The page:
Single implant restorations with cantilever
- Cantilever restorations are used with caution in conventional dentistry.
- Implants with cantilevers should follow specific biomechanical principles.
- Cantilevered restorations require careful planning.
- Cantilevered restorations should only be used in specific clinical presentations.
- Cost of a second implant is not an indication for cantilevering.
The prosthodontic literature has documented the use of cantilever restorations on teeth. The specific guidelines for the use of cantilevers in conventional fixed prosthodontics can be found in traditional prosthodontic text books (Schillenburg, etc). The use of a single cantilevered tooth off of a natural tooth is permitted from a maxillary canine to replace a maxillary lateral incisor. Other cantilevers require either double or triple abutting in order to provide adequate support.
In the realm of implant restorations there may be more flexibility but one should go forward with caution. Some of the considerations are: The arch, the tooth, the length and diameter of the supporting endosseous implant, the opposing occlusion, the edentulous ridge morphology, soft tissue profiles, the esthetic and overall expectations of the patient. In some instances the motivating factor for the cantilever is cost, the patient does not wish to pay for an additional implant. As this may be a consideration the practitioner should counsel the patient against this decision if the clinical demands on the restoration will jeopardize the longevity.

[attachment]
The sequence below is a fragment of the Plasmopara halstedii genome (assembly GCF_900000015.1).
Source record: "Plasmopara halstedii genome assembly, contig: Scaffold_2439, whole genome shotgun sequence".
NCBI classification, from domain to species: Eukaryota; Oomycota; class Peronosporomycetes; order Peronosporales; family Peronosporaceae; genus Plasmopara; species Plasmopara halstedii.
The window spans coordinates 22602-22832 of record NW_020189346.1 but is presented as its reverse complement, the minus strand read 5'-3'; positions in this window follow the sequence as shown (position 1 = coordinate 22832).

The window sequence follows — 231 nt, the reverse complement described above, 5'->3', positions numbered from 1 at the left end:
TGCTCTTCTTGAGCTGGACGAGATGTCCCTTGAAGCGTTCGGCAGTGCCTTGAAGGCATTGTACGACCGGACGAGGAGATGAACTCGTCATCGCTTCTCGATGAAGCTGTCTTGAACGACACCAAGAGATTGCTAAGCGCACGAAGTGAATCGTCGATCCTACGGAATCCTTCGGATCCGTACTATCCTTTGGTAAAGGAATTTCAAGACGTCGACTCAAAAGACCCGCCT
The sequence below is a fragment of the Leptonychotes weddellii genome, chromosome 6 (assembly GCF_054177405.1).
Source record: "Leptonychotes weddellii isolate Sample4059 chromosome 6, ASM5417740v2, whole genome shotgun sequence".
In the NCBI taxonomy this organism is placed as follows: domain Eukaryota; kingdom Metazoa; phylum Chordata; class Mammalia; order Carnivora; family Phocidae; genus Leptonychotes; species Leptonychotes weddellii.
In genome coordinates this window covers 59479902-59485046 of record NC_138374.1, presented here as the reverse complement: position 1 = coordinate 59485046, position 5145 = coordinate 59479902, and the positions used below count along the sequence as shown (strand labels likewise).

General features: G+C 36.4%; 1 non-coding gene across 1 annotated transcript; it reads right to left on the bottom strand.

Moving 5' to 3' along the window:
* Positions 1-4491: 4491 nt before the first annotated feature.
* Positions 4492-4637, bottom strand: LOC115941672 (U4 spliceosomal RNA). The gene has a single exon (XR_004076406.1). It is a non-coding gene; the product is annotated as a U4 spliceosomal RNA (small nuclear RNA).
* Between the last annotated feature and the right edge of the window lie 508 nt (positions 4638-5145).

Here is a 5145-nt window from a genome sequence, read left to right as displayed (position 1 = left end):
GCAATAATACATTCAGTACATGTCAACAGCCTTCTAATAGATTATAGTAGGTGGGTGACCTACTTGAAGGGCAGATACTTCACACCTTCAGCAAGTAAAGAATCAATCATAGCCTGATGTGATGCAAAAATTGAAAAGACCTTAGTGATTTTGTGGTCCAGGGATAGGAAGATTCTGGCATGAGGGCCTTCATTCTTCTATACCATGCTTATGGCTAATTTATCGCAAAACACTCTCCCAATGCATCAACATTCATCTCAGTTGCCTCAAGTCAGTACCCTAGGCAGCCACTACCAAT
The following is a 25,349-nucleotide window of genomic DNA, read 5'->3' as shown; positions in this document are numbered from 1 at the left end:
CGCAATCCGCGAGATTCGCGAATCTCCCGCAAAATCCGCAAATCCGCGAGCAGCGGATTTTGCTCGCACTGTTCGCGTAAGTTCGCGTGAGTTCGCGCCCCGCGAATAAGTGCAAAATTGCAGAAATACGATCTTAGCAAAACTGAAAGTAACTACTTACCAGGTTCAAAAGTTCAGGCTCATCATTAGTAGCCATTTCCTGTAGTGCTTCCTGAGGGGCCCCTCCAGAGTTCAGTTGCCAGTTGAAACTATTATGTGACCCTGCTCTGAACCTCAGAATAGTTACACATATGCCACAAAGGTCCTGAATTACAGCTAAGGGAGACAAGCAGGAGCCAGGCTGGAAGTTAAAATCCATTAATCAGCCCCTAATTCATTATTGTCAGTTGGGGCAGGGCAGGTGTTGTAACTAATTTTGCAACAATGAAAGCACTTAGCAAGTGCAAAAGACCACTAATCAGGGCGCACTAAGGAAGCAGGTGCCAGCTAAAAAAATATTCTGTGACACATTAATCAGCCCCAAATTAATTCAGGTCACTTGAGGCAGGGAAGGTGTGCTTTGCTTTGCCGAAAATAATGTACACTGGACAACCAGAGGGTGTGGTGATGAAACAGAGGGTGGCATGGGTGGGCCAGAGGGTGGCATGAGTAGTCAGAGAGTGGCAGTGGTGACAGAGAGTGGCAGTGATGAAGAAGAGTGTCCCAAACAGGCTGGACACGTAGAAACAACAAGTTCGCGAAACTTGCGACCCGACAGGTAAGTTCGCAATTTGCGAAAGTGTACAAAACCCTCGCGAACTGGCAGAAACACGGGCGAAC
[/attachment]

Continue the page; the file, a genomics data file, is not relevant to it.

There are indications where a cantilever will serve effectively. Assuming the implant is of sufficient width and length viable cantilever’s can be fabricated as follows. Maxillary lateral incisors from maxillary canines, maxillary central incisors off of each other. Mandibular lateral incisors of off mandibular canines, and mandibular central incisors off of each other. Posterior cantilevers should be avoided at all costs if they are single abutted. The nature of posterior occlusal forces could well exceed the ability of the implant components. This may result in repetitive screw loosening, fracture of implant components, the material the restoration is made of, and potentially a loss of integration.
In the anterior maxilla or mandible the use of cantilevers also requires careful attention to the occlusion. The cantilevered tooth should be kept out of centric occlusion contact and not be utilized in any excursive movements for discussion. Lateral forces on the cantilevered tooth will serve to torque or rotate the supporting implant and result in the complications mentioned above.
In instances where there is insufficient room for a second implant or the patient is not amenable to a three unit fixed partial denture, the cantilevered restoration will provide years of service if the careful attention to the aforementioned criteria are followed.